Nike is now as much a tech company as it is a shoe company.
In January, Nike CEO Mark Parker will pass the baton to John Donahoe, former tech executive from eBay. The handoff starts what’s expected to be an era of accelerated digital transformation for the sports apparel company.
The company seems to be preparing for a time when shoe shoppers buy more online.
Right now, nearly half (45%) of Americans who have purchased shoes in the last 12 months have done so in a brick and mortar store. The only type of customers that went to a store more were those buying either groceries or vehicles.
But, Nike said its digital sales rose 38 percent in the reported quarter, driven by its Nike-branded SNKRS apps. That’s a lot more people buying shoes from a mobile device, and Nike has one of the highest shares of online-only purchases over the last 12 months.
Their online competition is familiar. Adidas’ rate of growth in this metric outpaces the Swoosh.
“While products are usually the first to grab the attention of our consumers, we deepen those relationships through the power of digital,” Parker said on the call. “To do that, we’re investing in three areas. We’re building industry-leading personal experiences, we’re quickly ramping up our back-end capabilities to capture more of that demand, and the final critical piece is to create scale through our own channels and with our partners.”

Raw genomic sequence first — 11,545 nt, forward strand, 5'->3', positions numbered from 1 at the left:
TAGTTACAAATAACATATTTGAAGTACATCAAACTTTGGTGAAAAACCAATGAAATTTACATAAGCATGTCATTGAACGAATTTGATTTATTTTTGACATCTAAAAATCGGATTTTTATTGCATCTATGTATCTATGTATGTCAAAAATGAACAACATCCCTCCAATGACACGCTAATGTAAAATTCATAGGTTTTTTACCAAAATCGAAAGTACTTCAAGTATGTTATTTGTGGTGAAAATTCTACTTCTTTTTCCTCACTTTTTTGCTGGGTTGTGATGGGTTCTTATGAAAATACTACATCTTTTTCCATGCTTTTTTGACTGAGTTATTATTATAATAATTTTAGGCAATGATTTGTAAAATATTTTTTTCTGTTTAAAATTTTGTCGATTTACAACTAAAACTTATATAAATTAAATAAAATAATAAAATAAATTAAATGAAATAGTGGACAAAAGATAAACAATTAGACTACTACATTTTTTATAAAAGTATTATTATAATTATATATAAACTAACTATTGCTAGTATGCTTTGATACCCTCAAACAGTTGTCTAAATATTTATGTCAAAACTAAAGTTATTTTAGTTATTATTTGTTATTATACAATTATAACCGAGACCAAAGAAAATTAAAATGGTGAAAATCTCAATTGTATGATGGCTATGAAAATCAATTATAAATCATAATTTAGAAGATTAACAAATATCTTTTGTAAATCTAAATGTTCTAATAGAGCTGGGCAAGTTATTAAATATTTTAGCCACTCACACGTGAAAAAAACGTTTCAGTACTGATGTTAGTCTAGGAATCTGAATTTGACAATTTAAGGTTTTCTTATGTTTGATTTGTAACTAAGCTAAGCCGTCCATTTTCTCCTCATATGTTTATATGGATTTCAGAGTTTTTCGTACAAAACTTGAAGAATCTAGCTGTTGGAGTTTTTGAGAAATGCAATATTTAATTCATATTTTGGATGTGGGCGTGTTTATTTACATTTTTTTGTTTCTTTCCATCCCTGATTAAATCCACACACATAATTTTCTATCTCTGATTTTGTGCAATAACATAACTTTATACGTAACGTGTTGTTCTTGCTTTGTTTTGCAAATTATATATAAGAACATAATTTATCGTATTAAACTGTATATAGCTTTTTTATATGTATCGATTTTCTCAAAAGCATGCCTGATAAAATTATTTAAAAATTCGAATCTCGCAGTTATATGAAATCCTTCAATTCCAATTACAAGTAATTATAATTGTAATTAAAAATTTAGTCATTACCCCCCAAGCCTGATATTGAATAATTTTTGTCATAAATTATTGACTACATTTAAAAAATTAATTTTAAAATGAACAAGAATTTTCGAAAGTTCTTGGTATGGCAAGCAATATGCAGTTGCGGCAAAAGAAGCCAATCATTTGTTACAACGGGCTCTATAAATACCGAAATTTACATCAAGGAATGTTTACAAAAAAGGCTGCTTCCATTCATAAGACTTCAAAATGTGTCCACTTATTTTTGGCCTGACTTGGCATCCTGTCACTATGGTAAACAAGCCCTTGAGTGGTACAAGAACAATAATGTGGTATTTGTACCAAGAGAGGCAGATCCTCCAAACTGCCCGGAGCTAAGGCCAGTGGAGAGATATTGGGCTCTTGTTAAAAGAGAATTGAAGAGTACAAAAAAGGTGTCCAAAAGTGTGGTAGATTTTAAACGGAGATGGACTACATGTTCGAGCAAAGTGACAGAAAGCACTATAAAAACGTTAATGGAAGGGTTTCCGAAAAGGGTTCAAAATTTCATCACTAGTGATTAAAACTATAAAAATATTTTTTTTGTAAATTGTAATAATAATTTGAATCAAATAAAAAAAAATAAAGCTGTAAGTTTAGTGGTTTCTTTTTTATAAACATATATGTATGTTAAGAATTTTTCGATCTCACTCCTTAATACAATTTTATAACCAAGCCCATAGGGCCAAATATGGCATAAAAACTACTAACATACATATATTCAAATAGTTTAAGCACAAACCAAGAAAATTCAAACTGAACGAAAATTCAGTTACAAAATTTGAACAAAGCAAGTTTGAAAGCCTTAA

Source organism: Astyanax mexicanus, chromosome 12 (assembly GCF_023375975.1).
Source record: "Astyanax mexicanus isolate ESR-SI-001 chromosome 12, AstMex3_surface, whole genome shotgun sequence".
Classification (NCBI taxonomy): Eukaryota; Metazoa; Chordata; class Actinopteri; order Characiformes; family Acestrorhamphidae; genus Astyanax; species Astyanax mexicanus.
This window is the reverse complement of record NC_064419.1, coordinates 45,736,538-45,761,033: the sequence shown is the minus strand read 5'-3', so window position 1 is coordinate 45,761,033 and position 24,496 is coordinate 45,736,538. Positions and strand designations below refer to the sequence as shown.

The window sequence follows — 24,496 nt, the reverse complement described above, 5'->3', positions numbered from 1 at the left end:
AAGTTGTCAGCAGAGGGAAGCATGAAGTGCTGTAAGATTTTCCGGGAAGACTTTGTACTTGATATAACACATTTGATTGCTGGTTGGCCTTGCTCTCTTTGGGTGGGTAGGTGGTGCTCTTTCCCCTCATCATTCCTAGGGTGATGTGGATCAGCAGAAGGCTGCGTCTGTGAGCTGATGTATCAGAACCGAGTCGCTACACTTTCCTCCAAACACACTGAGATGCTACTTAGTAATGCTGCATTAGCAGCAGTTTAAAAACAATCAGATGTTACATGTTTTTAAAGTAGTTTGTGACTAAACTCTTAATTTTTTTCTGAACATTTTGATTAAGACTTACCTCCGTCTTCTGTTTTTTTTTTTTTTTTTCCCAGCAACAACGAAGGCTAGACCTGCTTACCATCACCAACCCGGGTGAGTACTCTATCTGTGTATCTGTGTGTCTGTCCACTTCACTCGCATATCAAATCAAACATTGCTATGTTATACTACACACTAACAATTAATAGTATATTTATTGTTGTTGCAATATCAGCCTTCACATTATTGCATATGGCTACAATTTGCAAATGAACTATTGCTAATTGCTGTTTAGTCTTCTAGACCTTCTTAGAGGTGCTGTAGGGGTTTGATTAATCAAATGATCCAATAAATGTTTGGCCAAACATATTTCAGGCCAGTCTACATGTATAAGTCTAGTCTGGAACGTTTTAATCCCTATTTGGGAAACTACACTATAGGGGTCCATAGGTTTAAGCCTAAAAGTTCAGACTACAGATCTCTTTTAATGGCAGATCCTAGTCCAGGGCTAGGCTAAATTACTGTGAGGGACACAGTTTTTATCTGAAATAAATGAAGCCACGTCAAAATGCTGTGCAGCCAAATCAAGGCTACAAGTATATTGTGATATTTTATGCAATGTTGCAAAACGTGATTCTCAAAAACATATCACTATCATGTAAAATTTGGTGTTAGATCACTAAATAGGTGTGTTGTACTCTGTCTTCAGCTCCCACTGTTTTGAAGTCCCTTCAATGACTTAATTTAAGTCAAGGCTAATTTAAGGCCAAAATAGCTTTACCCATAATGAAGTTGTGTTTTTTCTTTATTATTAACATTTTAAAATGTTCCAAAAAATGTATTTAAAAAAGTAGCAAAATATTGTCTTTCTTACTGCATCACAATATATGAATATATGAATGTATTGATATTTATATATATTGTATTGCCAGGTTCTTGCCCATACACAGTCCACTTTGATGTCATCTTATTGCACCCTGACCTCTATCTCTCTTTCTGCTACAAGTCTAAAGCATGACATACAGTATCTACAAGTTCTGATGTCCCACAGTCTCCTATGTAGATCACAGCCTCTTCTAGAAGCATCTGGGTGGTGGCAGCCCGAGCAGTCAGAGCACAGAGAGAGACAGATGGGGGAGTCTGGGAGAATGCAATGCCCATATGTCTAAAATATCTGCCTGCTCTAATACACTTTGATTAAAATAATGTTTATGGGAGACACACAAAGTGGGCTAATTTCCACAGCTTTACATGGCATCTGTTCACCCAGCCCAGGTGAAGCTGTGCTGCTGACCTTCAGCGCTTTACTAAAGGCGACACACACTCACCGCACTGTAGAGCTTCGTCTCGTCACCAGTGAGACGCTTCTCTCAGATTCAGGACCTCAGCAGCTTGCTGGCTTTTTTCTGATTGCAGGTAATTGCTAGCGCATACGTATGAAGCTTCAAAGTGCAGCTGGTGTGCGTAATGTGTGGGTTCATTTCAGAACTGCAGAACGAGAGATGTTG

For the last several years, Nike has been attempting to wean itself off some bricks-and-mortar retail partners and in its fourth-quarter earnings report, the company saw a 35 percent jump in online sales.
Donahoe’s experience in e-commerce and working with developers will help drive and shape Nike’s long-term plans for its digital properties including its online store, app and fitness partnership with Apple.
Nike has a suite of apps to tighten the bond with customers: The Nike Training Club, Nike Run Club and its main shopping app Nike. But it’s Nike’s SNKRS from which the company will draw inspiration on how to build customer relationships.
Ron Faris, Nike vice president of Global SNKRS App told Quartz that the idea is to “take all the learnings and that playbook of what we’ve done with the sneaker-obsessed” and scale it up to the wider market.
Nearly half of Americans would like all stores to have user-friendly apps in which they can make purchases on their phone. And among Nike customers, that desire is even stronger.
By and large, current Nike customers are very tech savvy and are more likely to be interested in trying the latest technology, to be the first to try new tech products and believe technology has changed their lives for the better.
In the new retail landscape, every company is now a tech company.